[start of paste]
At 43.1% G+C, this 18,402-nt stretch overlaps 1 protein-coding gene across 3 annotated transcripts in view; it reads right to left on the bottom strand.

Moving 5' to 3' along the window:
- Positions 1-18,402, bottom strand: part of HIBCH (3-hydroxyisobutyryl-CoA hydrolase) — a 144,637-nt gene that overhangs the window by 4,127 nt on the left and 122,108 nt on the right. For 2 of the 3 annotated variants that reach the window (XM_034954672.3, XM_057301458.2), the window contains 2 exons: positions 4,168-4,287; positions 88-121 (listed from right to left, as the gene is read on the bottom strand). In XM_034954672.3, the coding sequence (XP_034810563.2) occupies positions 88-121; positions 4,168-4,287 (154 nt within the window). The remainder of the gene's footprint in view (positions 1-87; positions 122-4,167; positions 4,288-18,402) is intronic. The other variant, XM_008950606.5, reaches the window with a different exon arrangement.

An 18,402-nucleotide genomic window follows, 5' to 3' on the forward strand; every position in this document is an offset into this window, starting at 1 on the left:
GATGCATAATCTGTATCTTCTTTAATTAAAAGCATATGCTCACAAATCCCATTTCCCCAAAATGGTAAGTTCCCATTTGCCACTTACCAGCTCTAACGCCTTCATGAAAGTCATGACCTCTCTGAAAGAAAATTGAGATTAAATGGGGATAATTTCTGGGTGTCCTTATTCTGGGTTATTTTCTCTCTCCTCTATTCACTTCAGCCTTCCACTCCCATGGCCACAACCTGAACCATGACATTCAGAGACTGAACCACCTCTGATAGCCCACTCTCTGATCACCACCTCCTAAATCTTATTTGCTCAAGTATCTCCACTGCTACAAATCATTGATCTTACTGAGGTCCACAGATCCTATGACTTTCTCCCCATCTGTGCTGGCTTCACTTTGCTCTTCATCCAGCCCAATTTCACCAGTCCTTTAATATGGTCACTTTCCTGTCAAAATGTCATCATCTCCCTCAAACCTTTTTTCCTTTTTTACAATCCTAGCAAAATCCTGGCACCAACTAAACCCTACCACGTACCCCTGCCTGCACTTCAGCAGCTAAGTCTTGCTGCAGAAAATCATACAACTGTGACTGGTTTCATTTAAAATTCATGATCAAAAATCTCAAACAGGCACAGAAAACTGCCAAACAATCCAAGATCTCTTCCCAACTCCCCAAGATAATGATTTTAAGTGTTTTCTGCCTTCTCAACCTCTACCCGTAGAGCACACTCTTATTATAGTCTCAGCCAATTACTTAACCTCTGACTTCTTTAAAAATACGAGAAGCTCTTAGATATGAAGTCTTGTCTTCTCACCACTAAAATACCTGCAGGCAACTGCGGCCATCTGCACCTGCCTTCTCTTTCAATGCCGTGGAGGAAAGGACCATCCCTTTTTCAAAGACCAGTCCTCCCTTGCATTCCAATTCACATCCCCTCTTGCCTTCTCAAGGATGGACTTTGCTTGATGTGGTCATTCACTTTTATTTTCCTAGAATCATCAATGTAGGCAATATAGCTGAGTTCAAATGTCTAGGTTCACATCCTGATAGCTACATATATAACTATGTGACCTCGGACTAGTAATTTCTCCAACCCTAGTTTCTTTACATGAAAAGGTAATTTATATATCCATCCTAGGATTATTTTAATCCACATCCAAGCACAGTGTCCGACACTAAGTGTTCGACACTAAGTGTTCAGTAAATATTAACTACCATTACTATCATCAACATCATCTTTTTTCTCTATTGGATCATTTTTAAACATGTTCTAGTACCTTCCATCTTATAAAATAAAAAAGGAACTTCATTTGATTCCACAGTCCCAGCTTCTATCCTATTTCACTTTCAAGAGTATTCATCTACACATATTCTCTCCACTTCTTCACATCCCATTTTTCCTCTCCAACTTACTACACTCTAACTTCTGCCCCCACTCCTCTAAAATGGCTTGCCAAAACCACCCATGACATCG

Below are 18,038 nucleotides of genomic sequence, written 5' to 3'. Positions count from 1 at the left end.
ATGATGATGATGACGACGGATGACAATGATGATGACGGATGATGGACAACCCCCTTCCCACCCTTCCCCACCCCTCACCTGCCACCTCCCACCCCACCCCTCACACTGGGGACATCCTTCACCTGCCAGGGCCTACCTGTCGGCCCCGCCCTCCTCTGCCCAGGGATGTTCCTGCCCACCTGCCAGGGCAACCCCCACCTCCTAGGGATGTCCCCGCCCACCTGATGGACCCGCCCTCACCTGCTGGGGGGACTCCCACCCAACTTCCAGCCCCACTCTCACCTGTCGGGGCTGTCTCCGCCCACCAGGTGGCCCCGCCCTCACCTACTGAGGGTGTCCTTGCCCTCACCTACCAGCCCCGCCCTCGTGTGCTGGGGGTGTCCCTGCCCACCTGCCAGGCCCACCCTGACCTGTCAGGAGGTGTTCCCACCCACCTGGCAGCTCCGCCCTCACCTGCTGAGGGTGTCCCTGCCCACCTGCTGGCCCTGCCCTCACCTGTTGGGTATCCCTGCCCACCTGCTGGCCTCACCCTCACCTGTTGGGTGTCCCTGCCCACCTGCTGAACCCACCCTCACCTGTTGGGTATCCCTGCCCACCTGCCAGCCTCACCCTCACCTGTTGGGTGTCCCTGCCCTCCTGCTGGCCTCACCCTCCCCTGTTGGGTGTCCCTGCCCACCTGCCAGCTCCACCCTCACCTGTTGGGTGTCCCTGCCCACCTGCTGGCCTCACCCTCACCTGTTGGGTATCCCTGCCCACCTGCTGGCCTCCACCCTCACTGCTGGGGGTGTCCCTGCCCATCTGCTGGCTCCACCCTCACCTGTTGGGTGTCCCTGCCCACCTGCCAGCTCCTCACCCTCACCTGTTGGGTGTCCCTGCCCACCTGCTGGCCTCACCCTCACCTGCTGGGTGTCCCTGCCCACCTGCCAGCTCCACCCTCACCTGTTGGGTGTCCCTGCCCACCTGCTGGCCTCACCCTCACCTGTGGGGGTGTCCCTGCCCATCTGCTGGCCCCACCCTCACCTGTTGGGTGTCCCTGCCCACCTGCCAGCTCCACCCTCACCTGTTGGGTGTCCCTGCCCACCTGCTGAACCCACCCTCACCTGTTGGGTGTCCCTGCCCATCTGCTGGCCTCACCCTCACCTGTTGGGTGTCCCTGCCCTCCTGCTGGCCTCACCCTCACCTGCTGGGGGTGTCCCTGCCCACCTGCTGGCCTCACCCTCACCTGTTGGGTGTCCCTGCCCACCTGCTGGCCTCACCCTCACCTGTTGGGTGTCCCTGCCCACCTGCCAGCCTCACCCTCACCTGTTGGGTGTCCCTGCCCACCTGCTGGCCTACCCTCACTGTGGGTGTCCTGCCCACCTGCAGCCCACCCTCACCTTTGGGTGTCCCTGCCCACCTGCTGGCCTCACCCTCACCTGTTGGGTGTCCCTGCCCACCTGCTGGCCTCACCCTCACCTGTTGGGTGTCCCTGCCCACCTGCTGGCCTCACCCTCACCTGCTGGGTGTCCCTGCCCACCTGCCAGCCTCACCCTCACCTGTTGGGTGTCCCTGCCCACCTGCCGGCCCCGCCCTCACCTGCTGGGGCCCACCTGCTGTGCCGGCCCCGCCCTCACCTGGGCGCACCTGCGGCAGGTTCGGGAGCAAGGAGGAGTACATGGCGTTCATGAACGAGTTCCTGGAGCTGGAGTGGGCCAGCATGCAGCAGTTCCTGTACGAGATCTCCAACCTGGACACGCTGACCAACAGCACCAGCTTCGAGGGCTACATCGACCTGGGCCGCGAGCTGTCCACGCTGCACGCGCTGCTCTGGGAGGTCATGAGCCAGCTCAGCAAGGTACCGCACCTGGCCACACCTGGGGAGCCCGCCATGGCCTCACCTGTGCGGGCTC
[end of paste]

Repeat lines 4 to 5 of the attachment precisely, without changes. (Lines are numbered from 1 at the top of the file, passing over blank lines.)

An 18,402-nucleotide genomic window follows, 5' to 3' on the forward strand; every position in this document is an offset into this window, starting at 1 on the left:
GATGCATAATCTGTATCTTCTTTAATTAAAAGCATATGCTCACAAATCCCATTTCCCCAAAATGGTAAGTTCCCATTTGCCACTTACCAGCTCTAACGCCTTCATGAAAGTCATGACCTCTCTGAAAGAAAATTGAGATTAAATGGGGATAATTTCTGGGTGTCCTTATTCTGGGTTATTTTCTCTCTCCTCTATTCACTTCAGCCTTCCACTCCCATGGCCACAACCTGAACCATGACATTCAGAGACTGAACCACCTCTGATAGCCCACTCTCTGATCACCACCTCCTAAATCTTATTTGCTCAAGTATCTCCACTGCTACAAATCATTGATCTTACTGAGGTCCACAGATCCTATGACTTTCTCCCCATCTGTGCTGGCTTCACTTTGCTCTTCATCCAGCCCAATTTCACCAGTCCTTTAATATGGTCACTTTCCTGTCAAAATGTCATCATCTCCCTCAAACCTTTTTTCCTTTTTTACAATCCTAGCAAAATCCTGGCACCAACTAAACCCTACCACGTACCCCTGCCTGCACTTCAGCAGCTAAGTCTTGCTGCAGAAAATCATACAACTGTGACTGGTTTCATTTAAAATTCATGATCAAAAATCTCAAACAGGCACAGAAAACTGCCAAACAATCCAAGATCTCTTCCCAACTCCCCAAGATAATGATTTTAAGTGTTTTCTGCCTTCTCAACCTCTACCCGTAGAGCACACTCTTATTATAGTCTCAGCCAATTACTTAACCTCTGACTTCTTTAAAAATACGAGAAGCTCTTAGATATGAAGTCTTGTCTTCTCACCACTAAAATACCTGCAGGCAACTGCGGCCATCTGCACCTGCCTTCTCTTTCAATGCCGTGGAGGAAAGGACCATCCCTTTTTCAAAGACCAGTCCTCCCTTGCATTCCAATTCACATCCCCTCTTGCCTTCTCAAGGATGGACTTTGCTTGATGTGGTCATTCACTTTTATTTTCCTAGAATCATCAATGTAGGCAATATAGCTGAGTTCAAATGTCTAGGTTCACATCCTGATAGCTACATATATAACTATGTGACCTCGGACTAGTAATTTCTCCAACCCTAGTTTCTTTACATGAAAAGGTAATTTATATATCCATCCTAGGATTATTTTAATCCACATCCAAGCACAGTGTCCGACACTAAGTGTTCGACACTAAGTGTTCAGTAAATATTAACTACCATTACTATCATCAACATCATCTTTTTTCTCTATTGGATCATTTTTAAACATGTTCTAGTACCTTCCATCTTATAAAATAAAAAAGGAACTTCATTTGATTCCACAGTCCCAGCTTCTATCCTATTTCACTTTCAAGAGTATTCATCTACACATATTCTCTCCACTTCTTCACATCCCATTTTTCCTCTCCAACTTACTACACTCTAACTTCTGCCCCCACTCCTCTAAAATGGCTTGCCAAAACCACCCATGACATCG